Their hypothesis was that if patient shedding was responsible for spread, they would find more of the fungus in the rooms of patients who had more of it on their skin. And indeed, they found the rooms inhabited by patients with lots of C. auris on their skin were the most contaminated with the fungus.

All of the railings on beds housing patients with C. auris tested positive for the fungus. Even the railings of two beds that contained patients who didn’t have C. auris were contaminated. Sexton said study of the patient flow on the ward revealed the beds had previously been inhabited by patients who were C. auris-positive. “So we know that they’re not doing a good enough job disinfecting the bed,” he said.

Surprisingly, three-quarters of the windowsills were also contaminated with the fungus. That was unexpected — until the team realized that windowsills were used as de facto shelves in these rooms.

“If there is a takeaway it could be …. ‘Hey, we really need to pay attention to the bed and these other areas that the patient is in contact with,’” said Sexton.

 
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An image of the HIV virus taken with transmission electron microscopy.

Researchers successfully eliminate HIV from mice genome using CRISPR

by Naia Carlos | Tech Times | 3 July 2019

Scientists have successfully removed HIV-1 DNA from mice genome, marking a huge milestone in the search for a cure to the HIV infection in humans.

To achieve this feat, researchers from the Lewis Katz School of Medicine at Temple University and the University of Nebraska Medical Center used the gene editing tool CRISPR-Cas9 in combination with an experimental drug to clear out the virus from the animal genomes. It's an innovative technique that may be the path to finding a cure for the deadly infection, although further research will likely be necessary moving forward.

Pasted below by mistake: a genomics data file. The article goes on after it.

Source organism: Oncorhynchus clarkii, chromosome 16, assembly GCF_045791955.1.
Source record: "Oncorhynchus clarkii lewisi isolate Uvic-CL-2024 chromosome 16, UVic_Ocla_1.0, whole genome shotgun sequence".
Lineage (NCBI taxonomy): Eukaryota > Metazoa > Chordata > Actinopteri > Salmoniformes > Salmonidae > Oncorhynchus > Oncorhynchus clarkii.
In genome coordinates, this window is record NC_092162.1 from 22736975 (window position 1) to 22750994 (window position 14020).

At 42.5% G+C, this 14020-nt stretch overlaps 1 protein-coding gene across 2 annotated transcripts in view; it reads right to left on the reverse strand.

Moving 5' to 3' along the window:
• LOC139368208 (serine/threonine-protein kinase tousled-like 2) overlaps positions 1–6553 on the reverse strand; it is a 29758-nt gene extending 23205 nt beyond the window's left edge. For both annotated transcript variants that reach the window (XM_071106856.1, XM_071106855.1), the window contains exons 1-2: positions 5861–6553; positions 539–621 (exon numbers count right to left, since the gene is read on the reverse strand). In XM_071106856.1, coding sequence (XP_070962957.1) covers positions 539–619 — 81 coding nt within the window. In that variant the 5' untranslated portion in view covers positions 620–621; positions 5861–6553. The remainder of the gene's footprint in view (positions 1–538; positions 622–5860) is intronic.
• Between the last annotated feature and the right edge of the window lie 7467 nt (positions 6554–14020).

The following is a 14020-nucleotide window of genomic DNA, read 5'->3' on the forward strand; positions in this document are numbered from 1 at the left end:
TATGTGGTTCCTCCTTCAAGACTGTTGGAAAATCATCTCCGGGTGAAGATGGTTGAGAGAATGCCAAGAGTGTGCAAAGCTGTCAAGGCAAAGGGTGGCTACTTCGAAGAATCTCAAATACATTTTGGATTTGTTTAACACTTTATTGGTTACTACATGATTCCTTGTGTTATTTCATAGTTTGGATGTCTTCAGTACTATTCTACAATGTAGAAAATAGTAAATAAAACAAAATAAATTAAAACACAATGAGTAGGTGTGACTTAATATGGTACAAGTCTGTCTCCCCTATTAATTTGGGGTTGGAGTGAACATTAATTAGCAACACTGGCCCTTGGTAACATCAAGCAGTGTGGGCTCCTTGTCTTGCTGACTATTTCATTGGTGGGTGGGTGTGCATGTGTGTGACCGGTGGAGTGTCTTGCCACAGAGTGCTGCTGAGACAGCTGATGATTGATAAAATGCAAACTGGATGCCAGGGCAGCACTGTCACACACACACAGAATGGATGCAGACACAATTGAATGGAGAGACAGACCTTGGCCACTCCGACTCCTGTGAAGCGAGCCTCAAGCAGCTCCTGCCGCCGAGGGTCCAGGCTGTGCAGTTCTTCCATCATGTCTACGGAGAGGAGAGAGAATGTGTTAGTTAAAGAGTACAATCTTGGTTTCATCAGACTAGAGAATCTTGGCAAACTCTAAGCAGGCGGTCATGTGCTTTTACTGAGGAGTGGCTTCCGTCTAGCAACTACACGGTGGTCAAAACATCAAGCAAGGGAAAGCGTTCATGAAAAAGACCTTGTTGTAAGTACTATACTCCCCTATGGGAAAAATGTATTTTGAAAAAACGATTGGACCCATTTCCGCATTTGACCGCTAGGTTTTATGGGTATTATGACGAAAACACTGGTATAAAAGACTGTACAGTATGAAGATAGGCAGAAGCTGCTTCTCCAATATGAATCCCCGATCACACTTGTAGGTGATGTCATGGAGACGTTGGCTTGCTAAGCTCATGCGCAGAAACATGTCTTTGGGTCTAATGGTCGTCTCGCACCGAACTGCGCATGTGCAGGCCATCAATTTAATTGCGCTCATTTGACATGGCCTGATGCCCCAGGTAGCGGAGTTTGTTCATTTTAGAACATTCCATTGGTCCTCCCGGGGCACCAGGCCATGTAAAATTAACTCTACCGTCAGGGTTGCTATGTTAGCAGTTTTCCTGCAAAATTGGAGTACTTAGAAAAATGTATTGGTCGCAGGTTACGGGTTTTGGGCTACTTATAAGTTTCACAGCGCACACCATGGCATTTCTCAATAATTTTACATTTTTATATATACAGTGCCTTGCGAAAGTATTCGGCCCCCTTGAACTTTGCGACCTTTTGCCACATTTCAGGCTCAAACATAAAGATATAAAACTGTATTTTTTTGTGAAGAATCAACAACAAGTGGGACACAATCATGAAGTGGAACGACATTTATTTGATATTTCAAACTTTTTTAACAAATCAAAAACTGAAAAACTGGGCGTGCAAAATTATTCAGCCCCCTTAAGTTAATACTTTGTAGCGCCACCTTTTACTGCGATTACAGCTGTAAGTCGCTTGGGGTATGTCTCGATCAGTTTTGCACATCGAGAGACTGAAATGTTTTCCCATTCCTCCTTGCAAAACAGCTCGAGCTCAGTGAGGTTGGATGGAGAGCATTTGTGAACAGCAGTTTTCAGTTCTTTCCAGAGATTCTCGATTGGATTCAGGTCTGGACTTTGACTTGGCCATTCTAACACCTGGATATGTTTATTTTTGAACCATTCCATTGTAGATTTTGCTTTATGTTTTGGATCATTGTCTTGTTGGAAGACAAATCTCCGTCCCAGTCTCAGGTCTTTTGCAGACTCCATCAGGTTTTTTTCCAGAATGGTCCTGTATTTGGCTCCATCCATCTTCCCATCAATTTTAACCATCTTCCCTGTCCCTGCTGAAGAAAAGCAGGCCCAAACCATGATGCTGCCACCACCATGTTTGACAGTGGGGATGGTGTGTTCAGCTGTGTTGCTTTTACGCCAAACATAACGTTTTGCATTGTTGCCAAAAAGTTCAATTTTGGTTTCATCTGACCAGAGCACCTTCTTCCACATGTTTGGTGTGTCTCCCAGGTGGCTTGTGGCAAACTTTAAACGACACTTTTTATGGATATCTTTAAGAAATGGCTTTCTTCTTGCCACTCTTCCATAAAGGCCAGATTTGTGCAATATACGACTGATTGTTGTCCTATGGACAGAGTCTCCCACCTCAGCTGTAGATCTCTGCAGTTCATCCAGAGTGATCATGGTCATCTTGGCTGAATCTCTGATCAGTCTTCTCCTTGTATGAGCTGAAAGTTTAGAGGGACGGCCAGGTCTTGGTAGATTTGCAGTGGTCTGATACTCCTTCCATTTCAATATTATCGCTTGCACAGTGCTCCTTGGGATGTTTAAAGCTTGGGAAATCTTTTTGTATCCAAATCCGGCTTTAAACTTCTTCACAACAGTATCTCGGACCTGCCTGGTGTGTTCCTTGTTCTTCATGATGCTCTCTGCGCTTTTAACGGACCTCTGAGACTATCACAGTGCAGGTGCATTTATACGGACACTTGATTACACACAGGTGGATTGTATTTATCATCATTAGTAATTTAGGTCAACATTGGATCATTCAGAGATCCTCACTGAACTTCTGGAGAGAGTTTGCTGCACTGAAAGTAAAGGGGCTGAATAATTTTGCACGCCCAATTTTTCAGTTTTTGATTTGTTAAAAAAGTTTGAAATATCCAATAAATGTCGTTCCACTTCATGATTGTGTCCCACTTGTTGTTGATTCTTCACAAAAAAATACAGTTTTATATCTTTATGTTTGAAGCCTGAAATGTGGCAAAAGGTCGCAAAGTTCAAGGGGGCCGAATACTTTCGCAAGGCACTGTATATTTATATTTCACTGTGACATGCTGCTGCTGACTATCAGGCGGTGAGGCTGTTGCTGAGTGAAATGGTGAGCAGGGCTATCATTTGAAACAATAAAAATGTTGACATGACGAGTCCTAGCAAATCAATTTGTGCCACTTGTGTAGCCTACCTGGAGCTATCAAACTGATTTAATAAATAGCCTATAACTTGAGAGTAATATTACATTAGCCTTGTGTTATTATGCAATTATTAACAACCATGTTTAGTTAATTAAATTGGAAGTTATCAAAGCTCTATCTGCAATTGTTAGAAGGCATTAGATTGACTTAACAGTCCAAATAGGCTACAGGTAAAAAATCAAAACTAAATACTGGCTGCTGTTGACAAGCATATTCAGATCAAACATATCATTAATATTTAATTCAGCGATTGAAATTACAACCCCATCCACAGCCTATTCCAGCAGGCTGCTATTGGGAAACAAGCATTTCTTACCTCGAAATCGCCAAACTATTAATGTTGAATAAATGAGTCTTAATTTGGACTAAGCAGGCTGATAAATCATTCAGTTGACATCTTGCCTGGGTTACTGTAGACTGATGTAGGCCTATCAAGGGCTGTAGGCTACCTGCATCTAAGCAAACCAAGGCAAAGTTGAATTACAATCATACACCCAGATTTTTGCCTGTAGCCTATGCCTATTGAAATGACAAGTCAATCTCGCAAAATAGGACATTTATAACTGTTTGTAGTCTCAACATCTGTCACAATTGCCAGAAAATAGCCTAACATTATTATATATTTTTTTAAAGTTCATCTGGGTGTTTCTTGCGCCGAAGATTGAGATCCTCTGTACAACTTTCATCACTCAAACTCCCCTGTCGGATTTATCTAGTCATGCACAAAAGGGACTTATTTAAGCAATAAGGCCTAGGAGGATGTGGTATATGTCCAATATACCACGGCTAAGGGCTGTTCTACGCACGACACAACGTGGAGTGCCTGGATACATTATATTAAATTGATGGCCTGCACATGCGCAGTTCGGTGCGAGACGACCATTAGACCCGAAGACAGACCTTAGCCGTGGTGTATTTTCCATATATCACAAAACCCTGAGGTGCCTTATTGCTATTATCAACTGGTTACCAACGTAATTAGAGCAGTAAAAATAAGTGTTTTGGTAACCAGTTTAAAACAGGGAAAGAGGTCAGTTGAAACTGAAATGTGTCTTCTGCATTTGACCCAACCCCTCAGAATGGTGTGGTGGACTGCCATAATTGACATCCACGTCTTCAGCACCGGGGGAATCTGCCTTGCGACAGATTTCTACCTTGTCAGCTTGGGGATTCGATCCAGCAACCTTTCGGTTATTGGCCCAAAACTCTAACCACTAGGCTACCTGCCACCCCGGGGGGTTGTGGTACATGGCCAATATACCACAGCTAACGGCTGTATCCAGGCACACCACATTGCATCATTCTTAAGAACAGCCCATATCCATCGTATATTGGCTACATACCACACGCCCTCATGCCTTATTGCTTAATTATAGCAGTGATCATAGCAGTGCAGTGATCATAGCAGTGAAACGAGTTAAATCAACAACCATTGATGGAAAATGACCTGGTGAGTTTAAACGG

"Our study shows that treatment to suppress HIV replication and gene editing therapy, when given sequentially, can eliminate HIV from cells and organs of infected animals," said study author Kamel Khalili, PhD in a press release.

CRISPR, ART work together to flush out HIV

Current treatment for HIV makes use of a technique known as antiretroviral therapy or ART, which prevents the virus from replicating. However, it does not actually eliminate HIV from the body. HIV integrates itself into the genomes of cells in the immune system, where it can hide dormant and out of reach of antiretroviral medication, which means that it's capable of rebounding and replicating to cause the development of AIDS.

In the study published in the journal Nature Communications, the research team used a new gene editing system using CRISPR-Cas9 technology in conjunction with a recently developed technique of ART called long-acting slow-effective release or LASER ART, which targets viral pockets where the virus may be lying dormant and lowers HIV replication for extended periods of time.

Previous research by Khalili and his team showed that gene editing cannot purge HIV from genomes on its own, but by combining it with the new antiretroviral drug, the researchers hoped it would become more effective.

According to Khalili, "the team wanted to see if LASER ART could suppress the replication of HIV long enough to allow the CRISPR-Cas9 to get rid of all the cells of viral DNA."

How they did it

To see whether the combination of CRISPR and LASER ART technology would be effective against HIV, the researchers engineered mice to produce human T cells that are susceptible to HIV infection. This would allow long-term infection as well as latency induced by ART. When the mice were infected, they were treated with LASER ART followed by CRISPR-Cas9.